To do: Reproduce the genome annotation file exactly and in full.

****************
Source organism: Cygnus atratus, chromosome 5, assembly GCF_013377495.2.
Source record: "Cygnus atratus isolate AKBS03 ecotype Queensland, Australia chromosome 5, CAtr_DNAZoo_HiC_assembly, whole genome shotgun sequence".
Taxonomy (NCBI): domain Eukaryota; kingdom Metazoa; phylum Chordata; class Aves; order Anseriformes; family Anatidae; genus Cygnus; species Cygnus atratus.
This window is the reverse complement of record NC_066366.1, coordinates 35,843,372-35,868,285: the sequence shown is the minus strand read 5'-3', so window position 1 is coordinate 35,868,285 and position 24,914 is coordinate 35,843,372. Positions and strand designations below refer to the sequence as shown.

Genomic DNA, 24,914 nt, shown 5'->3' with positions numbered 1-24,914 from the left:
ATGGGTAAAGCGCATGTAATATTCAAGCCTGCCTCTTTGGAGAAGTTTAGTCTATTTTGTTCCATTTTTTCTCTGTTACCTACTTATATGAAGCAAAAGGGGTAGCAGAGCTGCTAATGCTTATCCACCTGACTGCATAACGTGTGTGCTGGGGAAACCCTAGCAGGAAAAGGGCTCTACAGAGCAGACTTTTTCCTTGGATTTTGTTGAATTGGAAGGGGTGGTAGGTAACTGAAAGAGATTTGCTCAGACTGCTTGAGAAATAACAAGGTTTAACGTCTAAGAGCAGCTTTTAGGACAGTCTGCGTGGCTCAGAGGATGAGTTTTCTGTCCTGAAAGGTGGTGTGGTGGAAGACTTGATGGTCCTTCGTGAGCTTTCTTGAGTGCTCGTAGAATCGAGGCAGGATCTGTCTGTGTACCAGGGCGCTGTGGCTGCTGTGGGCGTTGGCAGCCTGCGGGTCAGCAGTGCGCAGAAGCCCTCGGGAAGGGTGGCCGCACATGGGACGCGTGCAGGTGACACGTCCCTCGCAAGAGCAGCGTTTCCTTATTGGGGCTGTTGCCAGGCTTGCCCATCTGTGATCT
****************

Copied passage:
Source organism: Cygnus atratus, chromosome 5, assembly GCF_013377495.2.
Source record: "Cygnus atratus isolate AKBS03 ecotype Queensland, Australia chromosome 5, CAtr_DNAZoo_HiC_assembly, whole genome shotgun sequence".
Taxonomy (NCBI): domain Eukaryota; kingdom Metazoa; phylum Chordata; class Aves; order Anseriformes; family Anatidae; genus Cygnus; species Cygnus atratus.
This window is the reverse complement of record NC_066366.1, coordinates 35,843,372-35,868,285: the sequence shown is the minus strand read 5'-3', so window position 1 is coordinate 35,868,285 and position 24,914 is coordinate 35,843,372. Positions and strand designations below refer to the sequence as shown.

Genomic DNA, 24,914 nt, shown 5'->3' with positions numbered 1-24,914 from the left:
ATGGGTAAAGCGCATGTAATATTCAAGCCTGCCTCTTTGGAGAAGTTTAGTCTATTTTGTTCCATTTTTTCTCTGTTACCTACTTATATGAAGCAAAAGGGGTAGCAGAGCTGCTAATGCTTATCCACCTGACTGCATAACGTGTGTGCTGGGGAAACCCTAGCAGGAAAAGGGCTCTACAGAGCAGACTTTTTCCTTGGATTTTGTTGAATTGGAAGGGGTGGTAGGTAACTGAAAGAGATTTGCTCAGACTGCTTGAGAAATAACAAGGTTTAACGTCTAAGAGCAGCTTTTAGGACAGTCTGCGTGGCTCAGAGGATGAGTTTTCTGTCCTGAAAGGTGGTGTGGTGGAAGACTTGATGGTCCTTCGTGAGCTTTCTTGAGTGCTCGTAGAATCGAGGCAGGATCTGTCTGTGTACCAGGGCGCTGTGGCTGCTGTGGGCGTTGGCAGCCTGCGGGTCAGCAGTGCGCAGAAGCCCTCGGGAAGGGTGGCCGCACATGGGACGCGTGCAGGTGACACGTCCCTCGCAAGAGCAGCGTTTCCTTATTGGGGCTGTTGCCAGGCTTGCCCATCTGTGATCT